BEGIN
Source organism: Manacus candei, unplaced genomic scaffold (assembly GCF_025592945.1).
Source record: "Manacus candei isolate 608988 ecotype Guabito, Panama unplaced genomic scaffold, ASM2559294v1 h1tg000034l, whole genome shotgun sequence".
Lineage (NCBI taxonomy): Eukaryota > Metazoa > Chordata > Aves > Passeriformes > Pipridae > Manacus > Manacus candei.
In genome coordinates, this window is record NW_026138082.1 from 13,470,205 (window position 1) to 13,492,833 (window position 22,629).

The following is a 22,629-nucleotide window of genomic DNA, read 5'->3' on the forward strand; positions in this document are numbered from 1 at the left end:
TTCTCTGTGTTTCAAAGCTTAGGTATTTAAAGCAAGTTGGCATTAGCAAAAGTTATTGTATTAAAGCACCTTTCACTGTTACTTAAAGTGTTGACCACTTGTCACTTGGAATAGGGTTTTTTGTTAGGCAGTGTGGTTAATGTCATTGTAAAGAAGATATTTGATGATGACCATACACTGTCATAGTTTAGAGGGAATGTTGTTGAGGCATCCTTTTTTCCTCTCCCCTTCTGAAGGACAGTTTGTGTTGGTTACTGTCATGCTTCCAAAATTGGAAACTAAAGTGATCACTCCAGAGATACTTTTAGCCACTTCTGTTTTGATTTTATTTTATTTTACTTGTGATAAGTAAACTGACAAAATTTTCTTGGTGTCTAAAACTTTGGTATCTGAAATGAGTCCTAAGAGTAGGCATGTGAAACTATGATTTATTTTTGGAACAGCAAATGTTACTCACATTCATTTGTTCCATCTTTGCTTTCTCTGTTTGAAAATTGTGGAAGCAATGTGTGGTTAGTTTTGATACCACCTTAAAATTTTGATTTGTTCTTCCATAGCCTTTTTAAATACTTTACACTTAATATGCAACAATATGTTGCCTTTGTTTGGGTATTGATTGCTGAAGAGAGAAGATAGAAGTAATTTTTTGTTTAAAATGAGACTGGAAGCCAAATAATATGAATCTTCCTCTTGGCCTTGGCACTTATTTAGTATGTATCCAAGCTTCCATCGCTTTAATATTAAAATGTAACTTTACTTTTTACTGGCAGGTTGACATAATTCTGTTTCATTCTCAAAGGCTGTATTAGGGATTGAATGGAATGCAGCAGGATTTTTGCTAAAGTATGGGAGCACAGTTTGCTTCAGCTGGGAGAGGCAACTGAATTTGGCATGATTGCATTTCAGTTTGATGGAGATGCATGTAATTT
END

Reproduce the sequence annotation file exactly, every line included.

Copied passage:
Source organism: Manacus candei, unplaced genomic scaffold (assembly GCF_025592945.1).
Source record: "Manacus candei isolate 608988 ecotype Guabito, Panama unplaced genomic scaffold, ASM2559294v1 h1tg000034l, whole genome shotgun sequence".
Lineage (NCBI taxonomy): Eukaryota > Metazoa > Chordata > Aves > Passeriformes > Pipridae > Manacus > Manacus candei.
In genome coordinates, this window is record NW_026138082.1 from 13,470,205 (window position 1) to 13,492,833 (window position 22,629).

The following is a 22,629-nucleotide window of genomic DNA, read 5'->3' on the forward strand; positions in this document are numbered from 1 at the left end:
TTCTCTGTGTTTCAAAGCTTAGGTATTTAAAGCAAGTTGGCATTAGCAAAAGTTATTGTATTAAAGCACCTTTCACTGTTACTTAAAGTGTTGACCACTTGTCACTTGGAATAGGGTTTTTTGTTAGGCAGTGTGGTTAATGTCATTGTAAAGAAGATATTTGATGATGACCATACACTGTCATAGTTTAGAGGGAATGTTGTTGAGGCATCCTTTTTTCCTCTCCCCTTCTGAAGGACAGTTTGTGTTGGTTACTGTCATGCTTCCAAAATTGGAAACTAAAGTGATCACTCCAGAGATACTTTTAGCCACTTCTGTTTTGATTTTATTTTATTTTACTTGTGATAAGTAAACTGACAAAATTTTCTTGGTGTCTAAAACTTTGGTATCTGAAATGAGTCCTAAGAGTAGGCATGTGAAACTATGATTTATTTTTGGAACAGCAAATGTTACTCACATTCATTTGTTCCATCTTTGCTTTCTCTGTTTGAAAATTGTGGAAGCAATGTGTGGTTAGTTTTGATACCACCTTAAAATTTTGATTTGTTCTTCCATAGCCTTTTTAAATACTTTACACTTAATATGCAACAATATGTTGCCTTTGTTTGGGTATTGATTGCTGAAGAGAGAAGATAGAAGTAATTTTTTGTTTAAAATGAGACTGGAAGCCAAATAATATGAATCTTCCTCTTGGCCTTGGCACTTATTTAGTATGTATCCAAGCTTCCATCGCTTTAATATTAAAATGTAACTTTACTTTTTACTGGCAGGTTGACATAATTCTGTTTCATTCTCAAAGGCTGTATTAGGGATTGAATGGAATGCAGCAGGATTTTTGCTAAAGTATGGGAGCACAGTTTGCTTCAGCTGGGAGAGGCAACTGAATTTGGCATGATTGCATTTCAGTTTGATGGAGATGCATGTAATTT